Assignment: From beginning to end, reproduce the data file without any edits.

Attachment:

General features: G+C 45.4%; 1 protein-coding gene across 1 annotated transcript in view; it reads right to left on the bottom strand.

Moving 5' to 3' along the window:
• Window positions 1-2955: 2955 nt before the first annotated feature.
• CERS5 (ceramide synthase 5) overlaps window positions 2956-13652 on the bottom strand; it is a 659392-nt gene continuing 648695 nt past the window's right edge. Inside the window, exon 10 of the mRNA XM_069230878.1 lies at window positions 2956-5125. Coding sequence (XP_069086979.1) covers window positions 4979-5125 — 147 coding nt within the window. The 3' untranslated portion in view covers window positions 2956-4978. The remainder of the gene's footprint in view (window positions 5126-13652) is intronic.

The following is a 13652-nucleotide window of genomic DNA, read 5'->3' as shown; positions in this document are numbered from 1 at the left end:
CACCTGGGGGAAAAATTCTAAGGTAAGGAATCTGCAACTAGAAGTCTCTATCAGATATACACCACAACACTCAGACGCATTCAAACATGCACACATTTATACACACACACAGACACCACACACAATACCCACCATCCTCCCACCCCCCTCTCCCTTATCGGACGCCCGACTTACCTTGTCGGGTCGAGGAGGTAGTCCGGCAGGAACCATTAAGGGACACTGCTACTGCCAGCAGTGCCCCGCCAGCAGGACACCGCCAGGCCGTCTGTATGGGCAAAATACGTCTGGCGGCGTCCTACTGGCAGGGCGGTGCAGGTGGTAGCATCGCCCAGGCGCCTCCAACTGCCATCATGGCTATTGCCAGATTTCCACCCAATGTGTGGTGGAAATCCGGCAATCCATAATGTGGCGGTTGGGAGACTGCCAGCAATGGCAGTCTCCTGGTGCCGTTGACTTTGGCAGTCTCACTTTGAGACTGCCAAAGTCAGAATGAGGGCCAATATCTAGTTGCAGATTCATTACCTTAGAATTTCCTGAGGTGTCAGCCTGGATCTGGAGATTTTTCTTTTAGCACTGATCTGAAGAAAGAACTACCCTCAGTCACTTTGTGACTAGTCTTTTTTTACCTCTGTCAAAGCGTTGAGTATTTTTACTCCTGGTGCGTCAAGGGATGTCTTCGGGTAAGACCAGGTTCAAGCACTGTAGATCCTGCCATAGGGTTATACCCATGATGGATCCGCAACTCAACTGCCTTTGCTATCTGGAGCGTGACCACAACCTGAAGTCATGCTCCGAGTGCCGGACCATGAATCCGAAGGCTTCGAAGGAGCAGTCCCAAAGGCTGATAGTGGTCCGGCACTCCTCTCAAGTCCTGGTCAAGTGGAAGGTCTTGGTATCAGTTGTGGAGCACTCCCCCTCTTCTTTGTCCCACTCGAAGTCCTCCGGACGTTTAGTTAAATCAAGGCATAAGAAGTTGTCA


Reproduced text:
General features: G+C 45.4%; 1 protein-coding gene across 1 annotated transcript in view; it reads right to left on the bottom strand.

Moving 5' to 3' along the window:
• Window positions 1-2955: 2955 nt before the first annotated feature.
• CERS5 (ceramide synthase 5) overlaps window positions 2956-13652 on the bottom strand; it is a 659392-nt gene continuing 648695 nt past the window's right edge. Inside the window, exon 10 of the mRNA XM_069230878.1 lies at window positions 2956-5125. Coding sequence (XP_069086979.1) covers window positions 4979-5125 — 147 coding nt within the window. The 3' untranslated portion in view covers window positions 2956-4978. The remainder of the gene's footprint in view (window positions 5126-13652) is intronic.

The following is a 13652-nucleotide window of genomic DNA, read 5'->3' as shown; positions in this document are numbered from 1 at the left end:
CACCTGGGGGAAAAATTCTAAGGTAAGGAATCTGCAACTAGAAGTCTCTATCAGATATACACCACAACACTCAGACGCATTCAAACATGCACACATTTATACACACACACAGACACCACACACAATACCCACCATCCTCCCACCCCCCTCTCCCTTATCGGACGCCCGACTTACCTTGTCGGGTCGAGGAGGTAGTCCGGCAGGAACCATTAAGGGACACTGCTACTGCCAGCAGTGCCCCGCCAGCAGGACACCGCCAGGCCGTCTGTATGGGCAAAATACGTCTGGCGGCGTCCTACTGGCAGGGCGGTGCAGGTGGTAGCATCGCCCAGGCGCCTCCAACTGCCATCATGGCTATTGCCAGATTTCCACCCAATGTGTGGTGGAAATCCGGCAATCCATAATGTGGCGGTTGGGAGACTGCCAGCAATGGCAGTCTCCTGGTGCCGTTGACTTTGGCAGTCTCACTTTGAGACTGCCAAAGTCAGAATGAGGGCCAATATCTAGTTGCAGATTCATTACCTTAGAATTTCCTGAGGTGTCAGCCTGGATCTGGAGATTTTTCTTTTAGCACTGATCTGAAGAAAGAACTACCCTCAGTCACTTTGTGACTAGTCTTTTTTTACCTCTGTCAAAGCGTTGAGTATTTTTACTCCTGGTGCGTCAAGGGATGTCTTCGGGTAAGACCAGGTTCAAGCACTGTAGATCCTGCCATAGGGTTATACCCATGATGGATCCGCAACTCAACTGCCTTTGCTATCTGGAGCGTGACCACAACCTGAAGTCATGCTCCGAGTGCCGGACCATGAATCCGAAGGCTTCGAAGGAGCAGTCCCAAAGGCTGATAGTGGTCCGGCACTCCTCTCAAGTCCTGGTCAAGTGGAAGGTCTTGGTATCAGTTGTGGAGCACTCCCCCTCTTCTTTGTCCCACTCGAAGTCCTCCGGACGTTTAGTTAAATCAAGGCATAAGAAGTTGTCA